What is so interesting about this novel is that Morrison sets her tale in the seventeenth century at the beginning of the institution of slavery in America. As such, she goes back to a time when America was characterised by a tremendous difference as huge numbers of immigrants--both slaves and free--collided together in this new world that was viewed as almost a second Garden of Eden by various people. The novel thus features characters who are all immigrants to this new world coming from Africa and Europe, but it also includes indigenous people in the Native Americans as well, who are, the novel suggests, exiled from their original homeland through the loss of their territory and way of life. Each of these characters try to create a new home for themselves, in spite of the exile that they face, yet the novel clearly presents the original identity of characters as continuing to be incredibly important. Consider the following quote:
Their drift away from others produced a selfish privacy and they had lost the refuge and the consolation of a clan. Baptists, Presbyterians, tribe, army, family, some encircling outside thing was needed. Pride, she thought. Pride alone made them think that they needed only themselves, could shape life that way, like Adam and Eve, like gods from nowhere beholden to nothing except their own creations.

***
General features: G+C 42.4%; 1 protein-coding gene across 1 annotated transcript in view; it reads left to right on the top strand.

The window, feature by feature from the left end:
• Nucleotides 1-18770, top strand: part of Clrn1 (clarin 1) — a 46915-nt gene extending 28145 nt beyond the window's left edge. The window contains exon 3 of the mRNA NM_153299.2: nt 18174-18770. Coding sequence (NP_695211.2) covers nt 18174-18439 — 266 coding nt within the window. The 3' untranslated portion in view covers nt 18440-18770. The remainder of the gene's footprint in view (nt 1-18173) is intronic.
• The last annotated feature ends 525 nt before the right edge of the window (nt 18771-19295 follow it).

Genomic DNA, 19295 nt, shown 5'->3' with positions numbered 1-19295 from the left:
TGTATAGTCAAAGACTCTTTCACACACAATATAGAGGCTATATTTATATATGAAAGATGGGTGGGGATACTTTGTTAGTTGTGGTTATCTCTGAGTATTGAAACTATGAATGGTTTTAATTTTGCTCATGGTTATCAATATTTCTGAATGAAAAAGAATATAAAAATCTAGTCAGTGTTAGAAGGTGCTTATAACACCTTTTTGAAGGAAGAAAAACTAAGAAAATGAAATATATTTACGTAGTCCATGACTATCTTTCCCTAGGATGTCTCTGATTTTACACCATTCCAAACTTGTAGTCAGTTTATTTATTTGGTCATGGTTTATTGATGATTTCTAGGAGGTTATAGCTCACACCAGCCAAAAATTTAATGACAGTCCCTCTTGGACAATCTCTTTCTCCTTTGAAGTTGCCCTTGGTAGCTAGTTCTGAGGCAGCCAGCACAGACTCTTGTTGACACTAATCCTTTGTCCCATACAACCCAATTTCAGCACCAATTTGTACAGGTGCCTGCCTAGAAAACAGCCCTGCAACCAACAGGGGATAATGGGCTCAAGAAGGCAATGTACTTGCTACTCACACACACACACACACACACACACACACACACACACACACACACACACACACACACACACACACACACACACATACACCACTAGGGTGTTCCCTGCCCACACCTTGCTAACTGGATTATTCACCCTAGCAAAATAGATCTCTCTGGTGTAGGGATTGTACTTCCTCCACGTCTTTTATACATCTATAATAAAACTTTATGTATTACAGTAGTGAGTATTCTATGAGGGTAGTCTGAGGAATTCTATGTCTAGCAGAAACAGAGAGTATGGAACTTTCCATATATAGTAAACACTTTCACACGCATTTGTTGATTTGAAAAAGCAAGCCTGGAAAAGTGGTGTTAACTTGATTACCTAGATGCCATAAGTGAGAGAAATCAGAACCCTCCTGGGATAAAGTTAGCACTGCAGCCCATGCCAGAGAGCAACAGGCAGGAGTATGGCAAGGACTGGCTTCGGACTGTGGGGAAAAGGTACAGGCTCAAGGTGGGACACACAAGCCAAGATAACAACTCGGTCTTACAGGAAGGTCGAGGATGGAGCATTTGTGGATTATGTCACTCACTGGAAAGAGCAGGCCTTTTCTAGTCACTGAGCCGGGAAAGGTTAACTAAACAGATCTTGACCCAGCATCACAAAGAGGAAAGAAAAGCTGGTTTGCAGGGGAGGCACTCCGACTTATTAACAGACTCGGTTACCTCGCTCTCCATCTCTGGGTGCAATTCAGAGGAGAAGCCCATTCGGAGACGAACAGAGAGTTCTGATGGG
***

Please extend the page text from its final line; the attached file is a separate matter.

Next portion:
Even though individuals try and leave their group and move on to set up a new identity, the novel clearly presents such attempts as being very difficult, if not impossible. You cannot shape your own life the way you want to free from your past and free from what defines you, whether that is your country of origin or your religion or any other aspect of your identity. Humans are presented in this novel as not being the kind of blank slates that the land of America was thought to be. Home, exile and migration are therefore presented as states that impact greatly on the identity of individuals, even when the individuals themselves seek to try and move beyond their former identities.